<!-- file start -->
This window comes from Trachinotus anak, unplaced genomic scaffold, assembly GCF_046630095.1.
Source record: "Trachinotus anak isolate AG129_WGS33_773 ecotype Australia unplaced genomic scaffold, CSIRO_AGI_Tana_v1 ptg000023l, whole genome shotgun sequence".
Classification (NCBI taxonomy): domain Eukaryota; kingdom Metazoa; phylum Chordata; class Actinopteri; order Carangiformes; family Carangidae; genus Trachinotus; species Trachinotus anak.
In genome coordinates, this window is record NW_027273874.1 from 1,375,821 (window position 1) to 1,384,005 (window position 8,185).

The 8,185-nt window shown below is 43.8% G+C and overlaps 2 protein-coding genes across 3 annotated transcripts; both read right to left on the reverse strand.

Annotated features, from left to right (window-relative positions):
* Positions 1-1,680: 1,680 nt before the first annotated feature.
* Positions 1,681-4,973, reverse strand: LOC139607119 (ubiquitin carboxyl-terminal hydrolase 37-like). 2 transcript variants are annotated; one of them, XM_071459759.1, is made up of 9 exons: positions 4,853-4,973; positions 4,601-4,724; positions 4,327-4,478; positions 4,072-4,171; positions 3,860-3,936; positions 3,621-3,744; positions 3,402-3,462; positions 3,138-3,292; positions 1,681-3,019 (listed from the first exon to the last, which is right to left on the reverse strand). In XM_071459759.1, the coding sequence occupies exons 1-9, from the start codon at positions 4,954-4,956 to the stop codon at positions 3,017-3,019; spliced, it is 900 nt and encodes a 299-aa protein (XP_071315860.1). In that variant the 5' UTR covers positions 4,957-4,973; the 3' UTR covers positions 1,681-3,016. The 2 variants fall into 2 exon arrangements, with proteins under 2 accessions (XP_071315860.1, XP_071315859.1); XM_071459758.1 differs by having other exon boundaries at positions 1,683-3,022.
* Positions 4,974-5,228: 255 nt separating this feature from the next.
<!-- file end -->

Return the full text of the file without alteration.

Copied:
This window comes from Trachinotus anak, unplaced genomic scaffold, assembly GCF_046630095.1.
Source record: "Trachinotus anak isolate AG129_WGS33_773 ecotype Australia unplaced genomic scaffold, CSIRO_AGI_Tana_v1 ptg000023l, whole genome shotgun sequence".
Classification (NCBI taxonomy): domain Eukaryota; kingdom Metazoa; phylum Chordata; class Actinopteri; order Carangiformes; family Carangidae; genus Trachinotus; species Trachinotus anak.
In genome coordinates, this window is record NW_027273874.1 from 1,375,821 (window position 1) to 1,384,005 (window position 8,185).

The 8,185-nt window shown below is 43.8% G+C and overlaps 2 protein-coding genes across 3 annotated transcripts; both read right to left on the reverse strand.

Annotated features, from left to right (window-relative positions):
* Positions 1-1,680: 1,680 nt before the first annotated feature.
* Positions 1,681-4,973, reverse strand: LOC139607119 (ubiquitin carboxyl-terminal hydrolase 37-like). 2 transcript variants are annotated; one of them, XM_071459759.1, is made up of 9 exons: positions 4,853-4,973; positions 4,601-4,724; positions 4,327-4,478; positions 4,072-4,171; positions 3,860-3,936; positions 3,621-3,744; positions 3,402-3,462; positions 3,138-3,292; positions 1,681-3,019 (listed from the first exon to the last, which is right to left on the reverse strand). In XM_071459759.1, the coding sequence occupies exons 1-9, from the start codon at positions 4,954-4,956 to the stop codon at positions 3,017-3,019; spliced, it is 900 nt and encodes a 299-aa protein (XP_071315860.1). In that variant the 5' UTR covers positions 4,957-4,973; the 3' UTR covers positions 1,681-3,016. The 2 variants fall into 2 exon arrangements, with proteins under 2 accessions (XP_071315860.1, XP_071315859.1); XM_071459758.1 differs by having other exon boundaries at positions 1,683-3,022.
* Positions 4,974-5,228: 255 nt separating this feature from the next.